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OISHII / Imitation meat re-creates dishes like the real thing

The Yomiuri Shimbun

Mock eel kabayaki made of tofu, lotus root and yam

The Yomiuri ShimbunMock grilled eel

In this column, chefs and cooking experts share recipes that are easy to prepare at home.

Kakuho Aoe, a chef and chief priest at Ryokusenji temple in Tokyo’s Nishiasakusa area, has come up with a recipe for a “grilled eel” dish made of lotus root and tofu.

The imitation food re-creates not only the appearance but also the soft, springy texture, as well as the fatty and sweet flavor of grilled eel, called unagi no kabayaki. Figuring out ways to make the food resemble grilled eel is itself part of the fun.

Aoe’s other specialties include imitation pork made from kurumafu (wheel-shaped, breadlike dried wheat gluten), which he uses to replicate pork cutlets with miso sauce and kakuni cubed pork stew, as well as imitation ground meat made from freeze-dried tofu that he crushes into pieces.

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    Lotus root mochi

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“Imitation food originated in China as dishes served to welcome guests and entertain them with elaborately crafted appearances,” Aoe said. “The food has a playful quality and warms the atmosphere of the dining table when served.”

Aoe made a number of trial runs before coming up with his recipe for imitation grilled eel. He first grates lotus root, squeezes the grated fibers to extract juice and then heats the squeezed juice until it becomes sticky and can be used to bind other ingredients together. He then mixes the sticky lotus root juice with the lotus root fibers, grated yamatoimo yam and crushed tofu so that the ingredients resemble eel meat.

“Lotus root fiber imitates the texture [of eel meat], while tofu and yam re-create the rich flavor,” he said.

He then spreads the mixture on a sheet of nori to replicate the look of eel skin.

A fun step involves re-creating the pattern on the surface of grilled eel by making indentations on top of the mixture. Aoe uses the back of a knife with adequate width for making firm, straight lines. “Thin lines can easily disappear in cooking,” he said.

He etches a thick line in the middle of the mixture’s surface and relatively thin lines horizontally and vertically from the main line to give it the look of eel meat.

The imitation eel meat is then deep-fried to mimic the fattiness of the fish. He recommends frying it over low heat to avoid obscuring the lines. The fried mixture is then coated in sweet-and-salty kabayaki sauce and grilled to give it a roasted flavor and charred look.

Aoe’s imitation grilled eel impresses because it looks just like the real fish in color and shape. The texture, sweetness and richness of the food are also similar to grilled eel. The nori resembles real eel skin, but obviously tastes like nori. However, such a subtle divide between look and taste provides another source of enjoyment.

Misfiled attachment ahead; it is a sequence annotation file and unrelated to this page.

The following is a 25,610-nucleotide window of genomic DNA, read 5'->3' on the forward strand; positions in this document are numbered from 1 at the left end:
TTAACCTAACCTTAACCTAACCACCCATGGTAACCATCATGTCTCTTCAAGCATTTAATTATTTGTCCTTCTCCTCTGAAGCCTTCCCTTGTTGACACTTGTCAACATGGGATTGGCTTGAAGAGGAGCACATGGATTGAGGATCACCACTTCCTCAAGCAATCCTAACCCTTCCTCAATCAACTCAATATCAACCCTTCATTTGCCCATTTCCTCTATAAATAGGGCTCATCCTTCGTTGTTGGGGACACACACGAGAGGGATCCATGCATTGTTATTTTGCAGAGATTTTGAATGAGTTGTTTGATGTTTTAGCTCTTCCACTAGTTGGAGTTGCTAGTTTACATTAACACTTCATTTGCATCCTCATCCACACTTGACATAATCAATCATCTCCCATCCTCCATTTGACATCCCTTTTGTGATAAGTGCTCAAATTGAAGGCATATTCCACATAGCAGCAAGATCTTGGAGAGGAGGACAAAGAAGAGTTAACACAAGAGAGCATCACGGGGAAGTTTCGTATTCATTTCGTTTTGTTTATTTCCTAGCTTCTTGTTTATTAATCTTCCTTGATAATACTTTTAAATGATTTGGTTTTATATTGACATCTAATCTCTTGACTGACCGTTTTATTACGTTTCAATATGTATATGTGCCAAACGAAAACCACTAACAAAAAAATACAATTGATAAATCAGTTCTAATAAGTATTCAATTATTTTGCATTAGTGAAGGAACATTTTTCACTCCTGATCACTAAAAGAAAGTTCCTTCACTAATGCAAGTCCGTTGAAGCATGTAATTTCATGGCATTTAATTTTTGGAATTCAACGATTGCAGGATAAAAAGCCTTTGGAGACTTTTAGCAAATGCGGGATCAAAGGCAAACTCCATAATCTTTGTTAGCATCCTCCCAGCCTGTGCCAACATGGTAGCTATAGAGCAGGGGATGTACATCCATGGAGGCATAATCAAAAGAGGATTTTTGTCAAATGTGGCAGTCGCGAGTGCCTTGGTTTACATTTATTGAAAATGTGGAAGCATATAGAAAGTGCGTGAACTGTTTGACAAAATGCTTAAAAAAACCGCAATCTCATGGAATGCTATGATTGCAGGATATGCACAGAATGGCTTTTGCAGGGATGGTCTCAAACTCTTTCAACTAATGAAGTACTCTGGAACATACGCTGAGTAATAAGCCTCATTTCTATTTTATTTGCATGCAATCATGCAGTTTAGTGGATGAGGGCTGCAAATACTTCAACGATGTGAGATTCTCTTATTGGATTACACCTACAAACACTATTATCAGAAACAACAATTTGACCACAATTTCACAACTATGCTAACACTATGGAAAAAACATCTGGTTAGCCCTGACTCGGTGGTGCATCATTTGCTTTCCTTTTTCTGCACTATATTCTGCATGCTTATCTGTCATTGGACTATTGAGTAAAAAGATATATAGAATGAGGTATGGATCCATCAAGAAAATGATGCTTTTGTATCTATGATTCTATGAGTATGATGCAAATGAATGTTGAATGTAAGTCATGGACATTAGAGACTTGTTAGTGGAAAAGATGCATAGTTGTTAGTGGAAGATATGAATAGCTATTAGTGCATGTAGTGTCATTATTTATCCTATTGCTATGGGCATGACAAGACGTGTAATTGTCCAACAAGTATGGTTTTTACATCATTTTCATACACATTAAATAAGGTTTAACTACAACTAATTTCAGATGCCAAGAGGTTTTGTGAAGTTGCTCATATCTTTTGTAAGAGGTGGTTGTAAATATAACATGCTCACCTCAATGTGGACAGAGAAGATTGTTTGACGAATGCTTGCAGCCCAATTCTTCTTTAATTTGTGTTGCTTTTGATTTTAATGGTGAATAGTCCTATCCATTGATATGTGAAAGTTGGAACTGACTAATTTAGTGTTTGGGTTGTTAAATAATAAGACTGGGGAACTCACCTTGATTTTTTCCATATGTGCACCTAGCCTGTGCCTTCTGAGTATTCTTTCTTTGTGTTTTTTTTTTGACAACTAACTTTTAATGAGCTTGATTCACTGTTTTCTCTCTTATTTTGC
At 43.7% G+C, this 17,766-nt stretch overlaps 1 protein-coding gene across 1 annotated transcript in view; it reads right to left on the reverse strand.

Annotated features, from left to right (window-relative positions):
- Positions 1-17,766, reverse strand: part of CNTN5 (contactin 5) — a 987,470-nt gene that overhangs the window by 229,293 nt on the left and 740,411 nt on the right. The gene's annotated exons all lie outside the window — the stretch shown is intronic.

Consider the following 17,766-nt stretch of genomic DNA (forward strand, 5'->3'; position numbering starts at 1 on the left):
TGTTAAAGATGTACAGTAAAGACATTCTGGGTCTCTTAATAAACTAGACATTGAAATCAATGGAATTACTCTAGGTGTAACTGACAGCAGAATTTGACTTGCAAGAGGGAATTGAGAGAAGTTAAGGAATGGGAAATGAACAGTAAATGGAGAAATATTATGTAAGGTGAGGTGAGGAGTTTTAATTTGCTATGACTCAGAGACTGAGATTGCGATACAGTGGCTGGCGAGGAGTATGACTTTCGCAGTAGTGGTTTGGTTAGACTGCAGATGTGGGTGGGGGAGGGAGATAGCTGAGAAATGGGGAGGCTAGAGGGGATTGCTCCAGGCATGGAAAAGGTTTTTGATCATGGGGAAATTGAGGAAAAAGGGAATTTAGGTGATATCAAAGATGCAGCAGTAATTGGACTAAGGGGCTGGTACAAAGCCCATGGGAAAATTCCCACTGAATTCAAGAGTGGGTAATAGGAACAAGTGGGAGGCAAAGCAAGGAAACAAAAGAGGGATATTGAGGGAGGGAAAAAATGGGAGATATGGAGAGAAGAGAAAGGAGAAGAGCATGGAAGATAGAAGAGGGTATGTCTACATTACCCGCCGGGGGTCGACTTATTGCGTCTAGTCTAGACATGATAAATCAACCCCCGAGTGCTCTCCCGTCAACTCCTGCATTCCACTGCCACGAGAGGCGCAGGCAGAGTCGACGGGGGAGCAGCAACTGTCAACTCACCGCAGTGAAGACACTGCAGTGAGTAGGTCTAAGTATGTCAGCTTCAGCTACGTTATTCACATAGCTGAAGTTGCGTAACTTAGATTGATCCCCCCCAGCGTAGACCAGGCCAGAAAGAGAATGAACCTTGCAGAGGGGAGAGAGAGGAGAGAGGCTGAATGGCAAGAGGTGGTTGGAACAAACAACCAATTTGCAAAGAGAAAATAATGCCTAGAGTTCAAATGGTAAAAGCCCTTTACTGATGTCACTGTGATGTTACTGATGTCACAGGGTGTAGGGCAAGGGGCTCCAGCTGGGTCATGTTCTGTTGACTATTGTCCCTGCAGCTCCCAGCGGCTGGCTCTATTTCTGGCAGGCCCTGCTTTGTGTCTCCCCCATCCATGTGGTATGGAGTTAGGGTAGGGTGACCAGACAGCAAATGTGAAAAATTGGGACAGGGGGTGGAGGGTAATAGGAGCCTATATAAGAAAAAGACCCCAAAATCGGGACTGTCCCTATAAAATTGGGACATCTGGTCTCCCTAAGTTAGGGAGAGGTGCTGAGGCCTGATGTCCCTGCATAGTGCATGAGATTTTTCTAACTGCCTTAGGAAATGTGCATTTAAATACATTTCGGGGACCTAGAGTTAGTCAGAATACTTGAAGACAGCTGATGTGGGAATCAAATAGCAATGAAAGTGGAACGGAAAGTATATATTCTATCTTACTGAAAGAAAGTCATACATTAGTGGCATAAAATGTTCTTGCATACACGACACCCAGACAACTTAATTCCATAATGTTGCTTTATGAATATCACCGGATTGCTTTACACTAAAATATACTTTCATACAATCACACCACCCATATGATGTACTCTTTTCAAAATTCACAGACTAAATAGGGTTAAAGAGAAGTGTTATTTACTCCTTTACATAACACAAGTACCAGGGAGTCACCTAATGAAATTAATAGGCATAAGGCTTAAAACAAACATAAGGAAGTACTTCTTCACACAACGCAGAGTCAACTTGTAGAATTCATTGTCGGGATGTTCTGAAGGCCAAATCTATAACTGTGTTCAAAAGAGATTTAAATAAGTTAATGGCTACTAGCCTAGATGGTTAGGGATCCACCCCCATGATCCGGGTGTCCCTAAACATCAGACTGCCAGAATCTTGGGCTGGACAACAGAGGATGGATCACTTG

“The sense of accomplishment you get when you successfully imitate a food is really nice,” Aoe said.

Lotus root mochi

The mixture of heated lotus root juice and lotus root fibers is also good for imitating mochi. Add starch to adjust the softness. Make flat dumplings in portions that are easy to eat. Heat 1 tablespoon of oil in a frying pan over medium heat and cook the dumplings on the pan. Flip occasionally until both sides turn brown. The sweet taste and soft texture calls to mind elegant Japanese sweets. It also makes a good accompaniment to drinks.

Recipe for mock grilled eel

Ingredients (for six pieces):

240 grams lotus root

120 grams yamatoimo yam

170 grams silken kinu tofu

2 sheets roasted nori (19 centimeters x 21 centimeters)

Directions:

1. Grate lotus and squeeze the gratings to separate juice and fibers. Pour the juice into a small pan to boil, and add a pinch of salt. Reduce the heat to low when it comes to a boil and heat for another 1 to 2 minutes. Turn off the heat when juice becomes sticky. Pour into bowl to cool and then mix it with the fiber.

2. Grate yamatoimo yam. Drain and break up tofu. Add them to bowl with lotus root. Add 2 tablespoons starch and 3 tablespoons flour to the bowl and stir together while mashing tofu. Separate the batter into six portions.

3. Cut nori sheets into three pieces each to make six smaller sheets. Lay each sheet atop a large cooking sheet and spread batter over it. Etch lines on batter with back of knife to make it look like eel meat.

4. Slowly place the cooking sheets with the nori and batter into frying oil between 140 C and 150 C. Remove the cooking sheet when the batter becomes firm. Pour oil over surface of the batter with ladle and keep frying until it turns brown.

5. To make sauce, boil down equal amounts of sake and mirin and then add the same amount of sugar and soy sauce and boil further until sugar melts completely.

6. Lay aluminum foil on grill tray and place the fried batter pieces on top. Thoroughly coat the pieces with sauce. Grill for about 2 minutes on medium heat. Serve on plates. Add optional sansho Japanese pepper to taste.

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